beyond his life or kingdom.

He now, as we said, set forth to seek Darius, expecting he should
be put to the hazard of another battle, but heard he was taken and
secured by Bessus, upon which news he sent home the Thessalians,
and gave them a largess of two thousand talents over and above the
pay that was due to them. This long and painful pursuit of
Darius, for in eleven days he marched thirty-three hundred
furlongs, harassed his soldiers so that most of them were ready to
give it up, chiefly for want of water. While they were in this
distress, it happened that some Macedonians who had fetched water
in skins upon their mules from a river they had found out, came
about noon to the place where Alexander was, and seeing him almost
choked with thirst, presently filled a helmet and offered it him.
He asked them to whom they were carrying the water; they told him
to their children, adding, that if his life were but saved, it was
no matter for them, they should be able well enough to repair that
loss, though they all perished. Then he took the helmet into his
hands, and looking round about, when he saw all those who were
near him stretching their heads out and looking, earnestly after
the drink, he returned it again with thanks without tasting a drop
of it, "For," said he, "if I alone should drink, the rest will be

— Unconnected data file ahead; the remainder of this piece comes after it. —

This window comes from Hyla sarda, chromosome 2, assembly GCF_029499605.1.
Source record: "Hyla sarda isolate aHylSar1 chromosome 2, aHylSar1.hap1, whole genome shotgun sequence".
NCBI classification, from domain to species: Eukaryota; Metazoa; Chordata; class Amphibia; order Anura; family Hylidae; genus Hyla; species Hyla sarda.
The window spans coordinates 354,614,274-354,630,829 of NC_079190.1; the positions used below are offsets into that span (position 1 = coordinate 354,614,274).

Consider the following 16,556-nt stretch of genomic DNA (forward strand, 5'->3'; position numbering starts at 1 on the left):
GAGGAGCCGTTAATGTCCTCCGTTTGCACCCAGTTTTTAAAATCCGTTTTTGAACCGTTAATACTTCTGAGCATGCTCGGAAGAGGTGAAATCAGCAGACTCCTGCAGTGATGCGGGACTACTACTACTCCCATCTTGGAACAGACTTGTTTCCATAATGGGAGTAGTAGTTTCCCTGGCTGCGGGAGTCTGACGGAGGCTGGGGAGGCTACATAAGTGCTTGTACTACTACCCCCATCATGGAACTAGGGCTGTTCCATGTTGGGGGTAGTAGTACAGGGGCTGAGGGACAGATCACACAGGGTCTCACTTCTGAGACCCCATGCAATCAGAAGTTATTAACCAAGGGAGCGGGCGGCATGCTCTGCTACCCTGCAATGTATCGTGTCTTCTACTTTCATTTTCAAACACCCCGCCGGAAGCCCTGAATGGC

out of heart." The soldiers no sooner took notice of his
temperance and magnanimity upon this occasion, but they one and
all cried out to him to lead them forward boldly, and began
whipping on their horses. For whilst they had such a king, they
said they defied both weariness and thirst, and looked upon
themselves to be little less than immortal. But though they were
all equally cheerful and willing, yet not above threescore horse
were able, it is said, to keep up, and to fall in with Alexander
upon the enemy's camp, where they rode over abundance of gold and
silver that lay scattered about, and passing by a great many
chariots full of women that wandered here and there for want of
drivers, they endeavored to overtake the first of those that fled,
in hopes to meet with Darius among them. And at last, after much
trouble, they found him lying in a chariot, wounded all over with
darts, just at the point of death. However, he desired they would
give him some drink, and when he had drunk a little cold water, he
told Polystratus, who gave it him, that it had become the last
extremity of his ill fortune, to receive benefits and not be able
to return them. "But Alexander," said he, "whose kindness to my
mother, my wife, and my children I hope the gods will recompense,
will doubtless thank you for your humanity to me. Tell him,
therefore, in token of my acknowledgment, I give him this right
hand," with which words he took hold of Polystratus's hand and
died. When Alexander came up to them, he showed manifest tokens
of sorrow, and taking off his own cloak, threw it upon the body to
cover it. And sometime afterwards, when Bessus was taken, he
ordered him to be torn in pieces in this manner. They fastened